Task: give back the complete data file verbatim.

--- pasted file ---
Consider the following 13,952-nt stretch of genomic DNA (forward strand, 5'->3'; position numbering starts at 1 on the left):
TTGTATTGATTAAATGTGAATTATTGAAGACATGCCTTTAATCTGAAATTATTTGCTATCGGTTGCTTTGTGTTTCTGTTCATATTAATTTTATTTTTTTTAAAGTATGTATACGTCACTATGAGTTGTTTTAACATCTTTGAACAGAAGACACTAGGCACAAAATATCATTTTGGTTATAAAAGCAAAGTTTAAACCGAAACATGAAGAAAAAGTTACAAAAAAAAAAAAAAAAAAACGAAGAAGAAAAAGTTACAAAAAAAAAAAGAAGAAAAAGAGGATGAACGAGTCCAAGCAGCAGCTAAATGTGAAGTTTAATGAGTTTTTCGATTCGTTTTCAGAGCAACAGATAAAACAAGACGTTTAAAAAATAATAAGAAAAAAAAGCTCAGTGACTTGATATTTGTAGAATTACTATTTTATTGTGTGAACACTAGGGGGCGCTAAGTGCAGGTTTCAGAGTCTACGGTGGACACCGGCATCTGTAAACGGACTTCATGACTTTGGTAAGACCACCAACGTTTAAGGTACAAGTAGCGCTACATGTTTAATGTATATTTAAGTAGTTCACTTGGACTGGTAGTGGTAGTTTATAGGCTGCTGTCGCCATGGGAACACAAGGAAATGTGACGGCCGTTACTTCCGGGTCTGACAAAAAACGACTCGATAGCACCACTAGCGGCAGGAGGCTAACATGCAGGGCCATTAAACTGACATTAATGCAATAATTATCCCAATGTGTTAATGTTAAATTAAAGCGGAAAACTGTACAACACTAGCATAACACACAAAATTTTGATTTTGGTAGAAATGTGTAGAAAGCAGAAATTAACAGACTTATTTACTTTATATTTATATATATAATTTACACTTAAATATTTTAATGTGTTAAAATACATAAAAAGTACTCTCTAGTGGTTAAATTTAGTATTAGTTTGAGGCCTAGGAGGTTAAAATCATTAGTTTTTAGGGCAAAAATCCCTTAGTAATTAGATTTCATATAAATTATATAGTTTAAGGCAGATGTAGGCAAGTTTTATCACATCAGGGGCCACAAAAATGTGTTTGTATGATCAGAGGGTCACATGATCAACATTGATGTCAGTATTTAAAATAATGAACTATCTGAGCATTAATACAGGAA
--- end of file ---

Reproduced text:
Consider the following 13,952-nt stretch of genomic DNA (forward strand, 5'->3'; position numbering starts at 1 on the left):
TTGTATTGATTAAATGTGAATTATTGAAGACATGCCTTTAATCTGAAATTATTTGCTATCGGTTGCTTTGTGTTTCTGTTCATATTAATTTTATTTTTTTTAAAGTATGTATACGTCACTATGAGTTGTTTTAACATCTTTGAACAGAAGACACTAGGCACAAAATATCATTTTGGTTATAAAAGCAAAGTTTAAACCGAAACATGAAGAAAAAGTTACAAAAAAAAAAAAAAAAAAACGAAGAAGAAAAAGTTACAAAAAAAAAAAGAAGAAAAAGAGGATGAACGAGTCCAAGCAGCAGCTAAATGTGAAGTTTAATGAGTTTTTCGATTCGTTTTCAGAGCAACAGATAAAACAAGACGTTTAAAAAATAATAAGAAAAAAAAGCTCAGTGACTTGATATTTGTAGAATTACTATTTTATTGTGTGAACACTAGGGGGCGCTAAGTGCAGGTTTCAGAGTCTACGGTGGACACCGGCATCTGTAAACGGACTTCATGACTTTGGTAAGACCACCAACGTTTAAGGTACAAGTAGCGCTACATGTTTAATGTATATTTAAGTAGTTCACTTGGACTGGTAGTGGTAGTTTATAGGCTGCTGTCGCCATGGGAACACAAGGAAATGTGACGGCCGTTACTTCCGGGTCTGACAAAAAACGACTCGATAGCACCACTAGCGGCAGGAGGCTAACATGCAGGGCCATTAAACTGACATTAATGCAATAATTATCCCAATGTGTTAATGTTAAATTAAAGCGGAAAACTGTACAACACTAGCATAACACACAAAATTTTGATTTTGGTAGAAATGTGTAGAAAGCAGAAATTAACAGACTTATTTACTTTATATTTATATATATAATTTACACTTAAATATTTTAATGTGTTAAAATACATAAAAAGTACTCTCTAGTGGTTAAATTTAGTATTAGTTTGAGGCCTAGGAGGTTAAAATCATTAGTTTTTAGGGCAAAAATCCCTTAGTAATTAGATTTCATATAAATTATATAGTTTAAGGCAGATGTAGGCAAGTTTTATCACATCAGGGGCCACAAAAATGTGTTTGTATGATCAGAGGGTCACATGATCAACATTGATGTCAGTATTTAAAATAATGAACTATCTGAGCATTAATACAGGAA